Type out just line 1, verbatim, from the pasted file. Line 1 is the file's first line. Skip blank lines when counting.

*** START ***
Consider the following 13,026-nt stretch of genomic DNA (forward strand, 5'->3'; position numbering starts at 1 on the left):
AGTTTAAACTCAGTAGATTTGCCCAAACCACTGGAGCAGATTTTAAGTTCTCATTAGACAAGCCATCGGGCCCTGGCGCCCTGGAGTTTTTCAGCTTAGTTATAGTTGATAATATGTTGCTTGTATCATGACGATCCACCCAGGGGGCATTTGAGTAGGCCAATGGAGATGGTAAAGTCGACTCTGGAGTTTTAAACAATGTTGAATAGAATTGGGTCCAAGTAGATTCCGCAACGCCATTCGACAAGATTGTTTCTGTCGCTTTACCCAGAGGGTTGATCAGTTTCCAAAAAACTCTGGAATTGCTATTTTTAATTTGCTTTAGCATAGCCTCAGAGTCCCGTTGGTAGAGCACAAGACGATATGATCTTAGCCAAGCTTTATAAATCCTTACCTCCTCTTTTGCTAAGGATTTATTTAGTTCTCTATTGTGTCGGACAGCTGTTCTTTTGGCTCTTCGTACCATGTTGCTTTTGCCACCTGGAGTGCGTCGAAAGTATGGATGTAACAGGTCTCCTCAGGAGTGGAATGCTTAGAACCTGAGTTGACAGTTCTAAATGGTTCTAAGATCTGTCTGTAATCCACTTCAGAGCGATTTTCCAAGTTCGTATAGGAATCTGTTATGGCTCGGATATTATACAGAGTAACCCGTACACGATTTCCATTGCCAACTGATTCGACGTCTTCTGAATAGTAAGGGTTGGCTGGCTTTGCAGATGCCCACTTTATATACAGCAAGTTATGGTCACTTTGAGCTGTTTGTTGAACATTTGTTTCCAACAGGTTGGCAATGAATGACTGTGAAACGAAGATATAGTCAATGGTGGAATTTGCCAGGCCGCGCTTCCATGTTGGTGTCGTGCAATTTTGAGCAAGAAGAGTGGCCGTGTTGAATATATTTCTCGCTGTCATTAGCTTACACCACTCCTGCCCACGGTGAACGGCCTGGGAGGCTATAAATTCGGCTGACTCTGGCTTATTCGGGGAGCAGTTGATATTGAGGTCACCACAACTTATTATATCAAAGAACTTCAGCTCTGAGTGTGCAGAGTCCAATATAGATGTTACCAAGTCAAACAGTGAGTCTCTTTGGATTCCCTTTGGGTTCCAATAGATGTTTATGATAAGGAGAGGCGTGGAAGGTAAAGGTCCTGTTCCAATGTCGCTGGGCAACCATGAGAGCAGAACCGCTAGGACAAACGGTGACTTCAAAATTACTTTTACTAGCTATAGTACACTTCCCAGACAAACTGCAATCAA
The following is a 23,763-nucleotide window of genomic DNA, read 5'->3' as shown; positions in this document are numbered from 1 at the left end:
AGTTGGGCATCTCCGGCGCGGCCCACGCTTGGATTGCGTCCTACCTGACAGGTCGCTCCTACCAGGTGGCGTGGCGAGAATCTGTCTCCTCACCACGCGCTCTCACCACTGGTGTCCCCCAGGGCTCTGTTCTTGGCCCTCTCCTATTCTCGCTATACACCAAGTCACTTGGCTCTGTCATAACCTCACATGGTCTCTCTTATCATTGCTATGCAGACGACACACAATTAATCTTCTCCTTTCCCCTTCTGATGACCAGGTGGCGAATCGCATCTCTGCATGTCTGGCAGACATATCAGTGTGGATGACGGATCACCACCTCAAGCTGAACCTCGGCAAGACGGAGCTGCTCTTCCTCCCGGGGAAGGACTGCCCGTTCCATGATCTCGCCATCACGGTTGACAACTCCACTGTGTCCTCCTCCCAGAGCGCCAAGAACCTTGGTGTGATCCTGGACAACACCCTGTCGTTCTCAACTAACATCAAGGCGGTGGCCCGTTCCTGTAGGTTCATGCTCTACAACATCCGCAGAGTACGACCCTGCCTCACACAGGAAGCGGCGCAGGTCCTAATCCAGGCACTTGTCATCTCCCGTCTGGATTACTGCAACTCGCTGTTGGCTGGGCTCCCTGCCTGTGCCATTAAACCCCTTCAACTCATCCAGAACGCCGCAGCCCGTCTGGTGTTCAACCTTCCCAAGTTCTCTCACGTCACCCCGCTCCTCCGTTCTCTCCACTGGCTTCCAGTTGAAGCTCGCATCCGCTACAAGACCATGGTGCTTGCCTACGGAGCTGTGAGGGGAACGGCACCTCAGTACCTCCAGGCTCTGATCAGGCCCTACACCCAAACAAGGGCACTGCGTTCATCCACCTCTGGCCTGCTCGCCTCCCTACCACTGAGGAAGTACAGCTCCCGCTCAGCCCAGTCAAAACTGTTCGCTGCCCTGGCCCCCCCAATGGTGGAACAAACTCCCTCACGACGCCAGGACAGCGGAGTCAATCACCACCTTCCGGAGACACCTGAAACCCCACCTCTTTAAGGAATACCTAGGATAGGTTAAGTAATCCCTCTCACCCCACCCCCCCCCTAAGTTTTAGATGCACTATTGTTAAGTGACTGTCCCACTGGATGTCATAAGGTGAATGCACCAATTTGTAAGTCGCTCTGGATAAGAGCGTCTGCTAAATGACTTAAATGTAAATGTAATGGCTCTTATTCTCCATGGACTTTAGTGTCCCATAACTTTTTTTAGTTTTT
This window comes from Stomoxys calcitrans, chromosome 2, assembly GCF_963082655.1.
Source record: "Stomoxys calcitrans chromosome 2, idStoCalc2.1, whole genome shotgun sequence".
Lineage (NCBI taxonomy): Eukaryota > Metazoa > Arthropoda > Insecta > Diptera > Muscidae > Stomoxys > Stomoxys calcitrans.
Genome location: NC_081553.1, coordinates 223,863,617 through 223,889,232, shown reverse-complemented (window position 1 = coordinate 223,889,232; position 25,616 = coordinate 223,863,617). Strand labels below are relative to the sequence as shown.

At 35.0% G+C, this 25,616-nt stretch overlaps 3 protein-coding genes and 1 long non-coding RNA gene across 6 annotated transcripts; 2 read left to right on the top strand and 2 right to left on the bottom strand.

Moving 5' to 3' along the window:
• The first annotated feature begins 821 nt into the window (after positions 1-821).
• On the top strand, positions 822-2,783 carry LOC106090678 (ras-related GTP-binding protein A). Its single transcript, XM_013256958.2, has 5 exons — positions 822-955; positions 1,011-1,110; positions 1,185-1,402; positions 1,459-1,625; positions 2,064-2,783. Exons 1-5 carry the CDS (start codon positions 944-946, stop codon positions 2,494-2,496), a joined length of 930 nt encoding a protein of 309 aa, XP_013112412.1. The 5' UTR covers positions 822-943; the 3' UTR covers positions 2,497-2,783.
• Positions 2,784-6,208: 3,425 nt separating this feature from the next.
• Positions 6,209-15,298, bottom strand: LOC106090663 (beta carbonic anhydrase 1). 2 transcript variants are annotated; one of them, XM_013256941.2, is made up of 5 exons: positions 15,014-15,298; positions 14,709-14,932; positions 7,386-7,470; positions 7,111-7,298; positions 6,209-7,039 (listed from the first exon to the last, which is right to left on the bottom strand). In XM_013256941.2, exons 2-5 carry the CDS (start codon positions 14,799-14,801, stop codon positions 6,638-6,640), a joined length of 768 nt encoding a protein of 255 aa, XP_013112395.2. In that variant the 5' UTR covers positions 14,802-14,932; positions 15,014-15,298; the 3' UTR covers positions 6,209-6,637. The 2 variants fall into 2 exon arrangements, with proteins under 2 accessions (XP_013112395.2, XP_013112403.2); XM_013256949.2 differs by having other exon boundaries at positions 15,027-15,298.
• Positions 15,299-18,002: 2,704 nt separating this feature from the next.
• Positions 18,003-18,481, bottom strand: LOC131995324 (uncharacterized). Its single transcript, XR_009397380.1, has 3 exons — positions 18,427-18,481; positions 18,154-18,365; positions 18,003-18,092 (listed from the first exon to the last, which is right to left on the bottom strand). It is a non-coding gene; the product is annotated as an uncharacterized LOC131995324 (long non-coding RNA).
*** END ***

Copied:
Consider the following 13,026-nt stretch of genomic DNA (forward strand, 5'->3'; position numbering starts at 1 on the left):